This level of caring about the communication of her ideas is paramount to the reason we are sitting here talking about these issues now.

And although the works are about current issues there is a certain timelessness in terms of how they are created and in the physical beauty they express and even in the emotions they elicit from us as an audience.

About Catherine Truman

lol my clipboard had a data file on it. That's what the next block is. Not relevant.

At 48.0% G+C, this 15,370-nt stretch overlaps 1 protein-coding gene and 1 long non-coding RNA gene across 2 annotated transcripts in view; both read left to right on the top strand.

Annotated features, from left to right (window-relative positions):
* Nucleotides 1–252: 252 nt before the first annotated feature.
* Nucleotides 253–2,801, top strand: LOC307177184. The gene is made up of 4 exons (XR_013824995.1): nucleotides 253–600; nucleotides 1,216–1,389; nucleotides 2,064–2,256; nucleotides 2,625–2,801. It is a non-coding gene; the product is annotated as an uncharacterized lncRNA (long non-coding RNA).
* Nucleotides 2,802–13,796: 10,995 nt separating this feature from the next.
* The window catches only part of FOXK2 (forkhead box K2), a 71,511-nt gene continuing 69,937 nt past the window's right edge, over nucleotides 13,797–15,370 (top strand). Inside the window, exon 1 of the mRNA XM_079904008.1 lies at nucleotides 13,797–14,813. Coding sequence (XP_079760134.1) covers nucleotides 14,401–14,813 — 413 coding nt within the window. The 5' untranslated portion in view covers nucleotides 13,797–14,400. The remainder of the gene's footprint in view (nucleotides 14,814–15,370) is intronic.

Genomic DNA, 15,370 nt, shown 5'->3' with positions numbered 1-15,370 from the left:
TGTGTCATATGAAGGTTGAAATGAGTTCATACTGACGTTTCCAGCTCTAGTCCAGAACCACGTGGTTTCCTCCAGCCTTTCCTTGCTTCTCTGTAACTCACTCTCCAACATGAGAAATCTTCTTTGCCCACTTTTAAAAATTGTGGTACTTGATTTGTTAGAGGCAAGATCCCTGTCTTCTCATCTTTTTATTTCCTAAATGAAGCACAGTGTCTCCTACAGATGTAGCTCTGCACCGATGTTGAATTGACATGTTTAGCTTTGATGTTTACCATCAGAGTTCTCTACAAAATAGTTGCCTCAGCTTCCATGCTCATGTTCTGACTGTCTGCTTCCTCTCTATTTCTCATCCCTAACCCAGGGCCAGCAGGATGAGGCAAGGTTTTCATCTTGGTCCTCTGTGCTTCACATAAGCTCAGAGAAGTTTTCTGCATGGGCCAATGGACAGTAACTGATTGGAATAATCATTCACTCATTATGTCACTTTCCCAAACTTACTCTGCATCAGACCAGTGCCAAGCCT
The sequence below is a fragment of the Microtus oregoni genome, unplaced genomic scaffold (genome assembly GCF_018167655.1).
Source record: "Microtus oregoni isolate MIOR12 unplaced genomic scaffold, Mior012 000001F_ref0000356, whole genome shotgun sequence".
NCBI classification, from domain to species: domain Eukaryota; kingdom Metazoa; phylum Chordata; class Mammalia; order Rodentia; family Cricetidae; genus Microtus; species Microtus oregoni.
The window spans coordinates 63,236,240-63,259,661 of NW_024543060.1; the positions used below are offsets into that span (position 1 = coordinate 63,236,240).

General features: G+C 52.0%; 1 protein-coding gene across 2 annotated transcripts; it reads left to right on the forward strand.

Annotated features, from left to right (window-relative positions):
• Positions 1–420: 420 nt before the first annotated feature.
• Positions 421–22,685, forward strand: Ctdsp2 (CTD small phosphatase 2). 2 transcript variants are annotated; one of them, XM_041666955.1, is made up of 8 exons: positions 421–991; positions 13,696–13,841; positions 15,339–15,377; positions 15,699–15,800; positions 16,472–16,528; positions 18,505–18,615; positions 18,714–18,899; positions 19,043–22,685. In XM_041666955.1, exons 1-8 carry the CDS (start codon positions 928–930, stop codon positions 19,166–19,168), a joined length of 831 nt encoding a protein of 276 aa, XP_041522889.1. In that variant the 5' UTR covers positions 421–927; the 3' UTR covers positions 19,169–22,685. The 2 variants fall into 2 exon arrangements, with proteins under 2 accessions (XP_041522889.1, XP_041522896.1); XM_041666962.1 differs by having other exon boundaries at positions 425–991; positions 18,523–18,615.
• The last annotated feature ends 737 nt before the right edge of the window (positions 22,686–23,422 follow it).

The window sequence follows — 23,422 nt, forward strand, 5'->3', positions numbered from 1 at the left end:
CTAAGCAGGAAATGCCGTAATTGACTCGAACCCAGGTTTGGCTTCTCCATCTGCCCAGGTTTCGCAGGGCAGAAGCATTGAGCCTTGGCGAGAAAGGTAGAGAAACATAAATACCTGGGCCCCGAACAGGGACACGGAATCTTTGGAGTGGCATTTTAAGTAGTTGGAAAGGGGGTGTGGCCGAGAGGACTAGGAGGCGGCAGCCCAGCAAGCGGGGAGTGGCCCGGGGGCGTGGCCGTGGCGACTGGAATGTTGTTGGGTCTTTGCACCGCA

Biographical Statement 2011 Catherine Truman is co-founder and current partner of Gray Street Workshop in Adelaide, South Australia. Established in 1985, it is one of Australia's longest running artists' co-operatives. She has traveled and exhibited widely nationally and internationally and is represented in a number of major national and international collections including the Pinakothek Moderne Munich, Museum of Auckland, National Gallery of Australia, National Gallery of Victoria, Queensland Art Gallery, Art Gallery of Western Australia, Powerhouse Museum Sydney, Art Gallery of South Australia and Artbank In 2007 she was awarded an Australia Council Fellowship and selected as a Master of Australian Craft 2008-2010. Truman qualified as a practitioner of the Feldenkrais Method in 1999 and uses the body as a starting point in her work. Her work has always been informed by a strong political consciousness. Current interests lie in the ways in which human anatomy has been translated through artistic process and scientific method – specifically how the experience of living inside a body has been given meaning and the role of new technologies in the translation, expression and expansion of our individual and shared experiences of the human body. She has researched historical and contemporary anatomical collections world-wide and has participated in a number of art/science- based projects such as Reskin an ANAT Wearable technology Lab, Australian National University, With the Body in Mind (a multidisciplinary art/sciences forum presented through Arts in Health, Flinders Medical Centre and Not Absolute an exhibition of collaborative works by artists and medical researchers and scientists held at Flinders University Art Museum, 2009. In 2008 Truman was invited to participate in Thinking Through the Body (ARTLAB) –an interdisciplinary research project exploring the use and potential of touch, movement and proprioception in body-focused interactive art practices co-coordinated by Dr George Khut and Dr Lizzie Muller. The first public presentation of this research was held in Performance Space, Sydney, 2009. Thinking Through the Body continues to operate as a research ensemble. Since 2009 Truman has been artist in residence in the Autonomic Neurotransmission Laboratory, Anatomy and Histology, Flinders University, Adelaide. In 2010 Truman and neuroscientist, Professor Ian Gibbins were awarded a Teaching and Learning Innovation grant (Flinders University) to carry our their research project entitled: Translating the Body: the choreography of representation in anatomy teaching. Truman has just been awarded a ANAT Synapse residency to further her collaboration with Gibbins. Their research is focused on the exploration of the role of two and three dimensional forms of representation in the communication of functional human anatomy to students of medical science.